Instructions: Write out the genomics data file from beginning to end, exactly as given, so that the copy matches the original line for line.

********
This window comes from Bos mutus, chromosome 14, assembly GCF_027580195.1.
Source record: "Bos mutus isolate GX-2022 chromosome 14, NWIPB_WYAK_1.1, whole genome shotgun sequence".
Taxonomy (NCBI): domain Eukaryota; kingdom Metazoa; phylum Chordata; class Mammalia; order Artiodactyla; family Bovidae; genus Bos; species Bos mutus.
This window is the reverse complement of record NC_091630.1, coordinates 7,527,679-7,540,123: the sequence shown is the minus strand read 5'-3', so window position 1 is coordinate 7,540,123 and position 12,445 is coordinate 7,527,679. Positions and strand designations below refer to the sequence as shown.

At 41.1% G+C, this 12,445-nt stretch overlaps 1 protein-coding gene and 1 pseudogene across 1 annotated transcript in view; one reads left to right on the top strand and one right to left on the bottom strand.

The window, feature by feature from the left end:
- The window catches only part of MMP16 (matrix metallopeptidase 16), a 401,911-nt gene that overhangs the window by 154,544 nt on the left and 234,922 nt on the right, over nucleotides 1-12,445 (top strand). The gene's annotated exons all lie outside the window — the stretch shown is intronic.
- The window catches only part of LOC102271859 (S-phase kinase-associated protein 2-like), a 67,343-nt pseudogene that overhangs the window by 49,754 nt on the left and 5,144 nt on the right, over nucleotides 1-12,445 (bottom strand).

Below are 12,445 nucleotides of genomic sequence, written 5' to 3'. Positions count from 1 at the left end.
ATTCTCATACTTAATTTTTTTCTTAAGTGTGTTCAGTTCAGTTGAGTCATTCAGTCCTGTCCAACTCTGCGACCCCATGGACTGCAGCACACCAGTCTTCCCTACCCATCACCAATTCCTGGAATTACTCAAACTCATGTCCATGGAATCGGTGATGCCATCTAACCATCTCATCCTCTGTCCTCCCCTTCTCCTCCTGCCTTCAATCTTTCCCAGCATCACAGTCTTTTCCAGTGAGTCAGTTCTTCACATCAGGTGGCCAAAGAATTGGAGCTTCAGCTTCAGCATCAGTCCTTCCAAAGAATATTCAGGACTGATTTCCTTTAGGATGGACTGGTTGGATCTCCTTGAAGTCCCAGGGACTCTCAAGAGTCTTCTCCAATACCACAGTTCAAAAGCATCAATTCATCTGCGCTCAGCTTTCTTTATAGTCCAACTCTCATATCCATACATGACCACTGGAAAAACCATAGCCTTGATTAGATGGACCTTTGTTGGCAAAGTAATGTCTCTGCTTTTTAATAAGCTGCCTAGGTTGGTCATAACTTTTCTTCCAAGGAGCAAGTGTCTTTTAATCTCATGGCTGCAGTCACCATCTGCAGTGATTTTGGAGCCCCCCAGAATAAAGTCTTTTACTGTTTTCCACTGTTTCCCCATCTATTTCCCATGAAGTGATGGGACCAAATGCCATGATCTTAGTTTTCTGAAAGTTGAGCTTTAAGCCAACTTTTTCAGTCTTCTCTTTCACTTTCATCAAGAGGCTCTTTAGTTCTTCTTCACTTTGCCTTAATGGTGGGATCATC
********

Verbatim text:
This window comes from Bos mutus, chromosome 14, assembly GCF_027580195.1.
Source record: "Bos mutus isolate GX-2022 chromosome 14, NWIPB_WYAK_1.1, whole genome shotgun sequence".
Taxonomy (NCBI): domain Eukaryota; kingdom Metazoa; phylum Chordata; class Mammalia; order Artiodactyla; family Bovidae; genus Bos; species Bos mutus.
This window is the reverse complement of record NC_091630.1, coordinates 7,527,679-7,540,123: the sequence shown is the minus strand read 5'-3', so window position 1 is coordinate 7,540,123 and position 12,445 is coordinate 7,527,679. Positions and strand designations below refer to the sequence as shown.

At 41.1% G+C, this 12,445-nt stretch overlaps 1 protein-coding gene and 1 pseudogene across 1 annotated transcript in view; one reads left to right on the top strand and one right to left on the bottom strand.

The window, feature by feature from the left end:
- The window catches only part of MMP16 (matrix metallopeptidase 16), a 401,911-nt gene that overhangs the window by 154,544 nt on the left and 234,922 nt on the right, over nucleotides 1-12,445 (top strand). The gene's annotated exons all lie outside the window — the stretch shown is intronic.
- The window catches only part of LOC102271859 (S-phase kinase-associated protein 2-like), a 67,343-nt pseudogene that overhangs the window by 49,754 nt on the left and 5,144 nt on the right, over nucleotides 1-12,445 (bottom strand).

Below are 12,445 nucleotides of genomic sequence, written 5' to 3'. Positions count from 1 at the left end.
ATTCTCATACTTAATTTTTTTCTTAAGTGTGTTCAGTTCAGTTGAGTCATTCAGTCCTGTCCAACTCTGCGACCCCATGGACTGCAGCACACCAGTCTTCCCTACCCATCACCAATTCCTGGAATTACTCAAACTCATGTCCATGGAATCGGTGATGCCATCTAACCATCTCATCCTCTGTCCTCCCCTTCTCCTCCTGCCTTCAATCTTTCCCAGCATCACAGTCTTTTCCAGTGAGTCAGTTCTTCACATCAGGTGGCCAAAGAATTGGAGCTTCAGCTTCAGCATCAGTCCTTCCAAAGAATATTCAGGACTGATTTCCTTTAGGATGGACTGGTTGGATCTCCTTGAAGTCCCAGGGACTCTCAAGAGTCTTCTCCAATACCACAGTTCAAAAGCATCAATTCATCTGCGCTCAGCTTTCTTTATAGTCCAACTCTCATATCCATACATGACCACTGGAAAAACCATAGCCTTGATTAGATGGACCTTTGTTGGCAAAGTAATGTCTCTGCTTTTTAATAAGCTGCCTAGGTTGGTCATAACTTTTCTTCCAAGGAGCAAGTGTCTTTTAATCTCATGGCTGCAGTCACCATCTGCAGTGATTTTGGAGCCCCCCAGAATAAAGTCTTTTACTGTTTTCCACTGTTTCCCCATCTATTTCCCATGAAGTGATGGGACCAAATGCCATGATCTTAGTTTTCTGAAAGTTGAGCTTTAAGCCAACTTTTTCAGTCTTCTCTTTCACTTTCATCAAGAGGCTCTTTAGTTCTTCTTCACTTTGCCTTAATGGTGGGATCATC